Early Antiretroviral Therapy Initiation and Mortality Among Infants Diagnosed With HIV in the First 12 Weeks of Life: Experiences From Kinshasa, DR Congo and Blantyre, Malawi

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Based on clinical trial results, the World Health Organization recommends infant HIV testing at age 4–6 weeks and immediate antiretroviral therapy (ART) initiation in all HIV-infected infants. Little is known about the outcomes of HIV-infected infants diagnosed with HIV in the first weeks of life in resource-limited settings. We assessed ART initiation and mortality in the first year of life among infants diagnosed with HIV by 12 weeks of age.


Cohort of HIV-infected infants in Kinshasa and Blantyre diagnosed before 12 weeks to estimate 12-month cumulative incidences of ART initiation and mortality, accounting for competing risks. Multivariate models were used to estimate associations between infant characteristics and timing of ART initiation.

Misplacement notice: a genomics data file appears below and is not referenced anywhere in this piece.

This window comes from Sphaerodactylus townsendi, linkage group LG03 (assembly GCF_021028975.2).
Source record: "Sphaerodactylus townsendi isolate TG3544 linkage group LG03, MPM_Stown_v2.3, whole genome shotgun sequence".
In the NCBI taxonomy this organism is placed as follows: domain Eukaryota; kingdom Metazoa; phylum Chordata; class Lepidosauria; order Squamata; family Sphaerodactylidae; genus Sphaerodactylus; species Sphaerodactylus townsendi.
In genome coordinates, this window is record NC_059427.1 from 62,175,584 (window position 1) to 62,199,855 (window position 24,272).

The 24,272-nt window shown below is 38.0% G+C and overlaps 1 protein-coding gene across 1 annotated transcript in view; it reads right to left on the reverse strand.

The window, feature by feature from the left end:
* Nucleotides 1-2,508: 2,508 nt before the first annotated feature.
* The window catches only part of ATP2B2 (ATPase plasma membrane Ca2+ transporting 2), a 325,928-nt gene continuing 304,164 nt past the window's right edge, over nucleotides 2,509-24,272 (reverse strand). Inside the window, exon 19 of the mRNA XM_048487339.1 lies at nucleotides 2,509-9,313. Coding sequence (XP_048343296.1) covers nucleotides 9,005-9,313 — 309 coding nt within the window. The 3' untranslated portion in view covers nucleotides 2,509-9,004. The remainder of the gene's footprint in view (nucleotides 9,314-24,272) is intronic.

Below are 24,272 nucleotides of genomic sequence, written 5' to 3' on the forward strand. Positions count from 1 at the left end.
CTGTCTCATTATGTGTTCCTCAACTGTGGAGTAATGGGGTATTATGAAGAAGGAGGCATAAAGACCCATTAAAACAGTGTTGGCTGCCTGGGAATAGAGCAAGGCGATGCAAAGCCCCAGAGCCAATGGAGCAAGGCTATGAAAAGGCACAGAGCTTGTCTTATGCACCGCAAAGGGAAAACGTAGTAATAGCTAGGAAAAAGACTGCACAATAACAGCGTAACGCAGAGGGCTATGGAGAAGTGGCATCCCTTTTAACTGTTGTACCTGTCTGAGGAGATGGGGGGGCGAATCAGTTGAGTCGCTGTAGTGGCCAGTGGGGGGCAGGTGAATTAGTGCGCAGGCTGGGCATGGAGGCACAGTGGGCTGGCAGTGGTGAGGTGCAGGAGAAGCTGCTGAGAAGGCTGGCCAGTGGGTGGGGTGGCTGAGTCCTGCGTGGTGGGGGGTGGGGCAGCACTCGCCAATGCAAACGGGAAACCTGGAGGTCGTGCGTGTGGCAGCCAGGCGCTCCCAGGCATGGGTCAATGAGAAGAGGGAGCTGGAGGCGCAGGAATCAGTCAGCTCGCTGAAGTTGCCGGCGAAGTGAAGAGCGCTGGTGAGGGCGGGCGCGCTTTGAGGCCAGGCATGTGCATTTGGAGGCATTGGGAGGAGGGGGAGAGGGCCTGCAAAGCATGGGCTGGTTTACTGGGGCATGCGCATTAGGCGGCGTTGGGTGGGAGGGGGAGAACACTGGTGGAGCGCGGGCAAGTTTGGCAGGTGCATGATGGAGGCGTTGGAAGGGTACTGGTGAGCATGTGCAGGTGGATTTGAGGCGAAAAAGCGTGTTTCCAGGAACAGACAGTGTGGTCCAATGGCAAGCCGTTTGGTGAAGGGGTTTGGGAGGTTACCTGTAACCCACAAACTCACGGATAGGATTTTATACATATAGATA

One hundred and twenty-one infants were diagnosed at a median age of 7 weeks (interquartile range, 6–8). The cumulative incidence of ART initiation was 46% [95% confidence interval (CI), 36%, 55%] at 6 months and 70% (95% CI 60%, 78%) at 12 months. Only age at HIV diagnosis was associated with ART initiation by age 6 months, with a subdistribution hazard ratio of 0.70 (95% CI 0.52, 0.91) for each week increase in age at DNA polymerase chain reaction test. The 12-month cumulative incidence of mortality was 20% (95% CI 13%, 28%).


Despite early diagnosis of HIV, ART initiation was slow and mortality remained high, underscoring the complexity in translating clinical trial findings and World Health Organization’s guidance into real-life practice. Novel and creative health system interventions will be required to ensure that all HIV-infected infants achieve optimal treatment outcomes under routine care settings.

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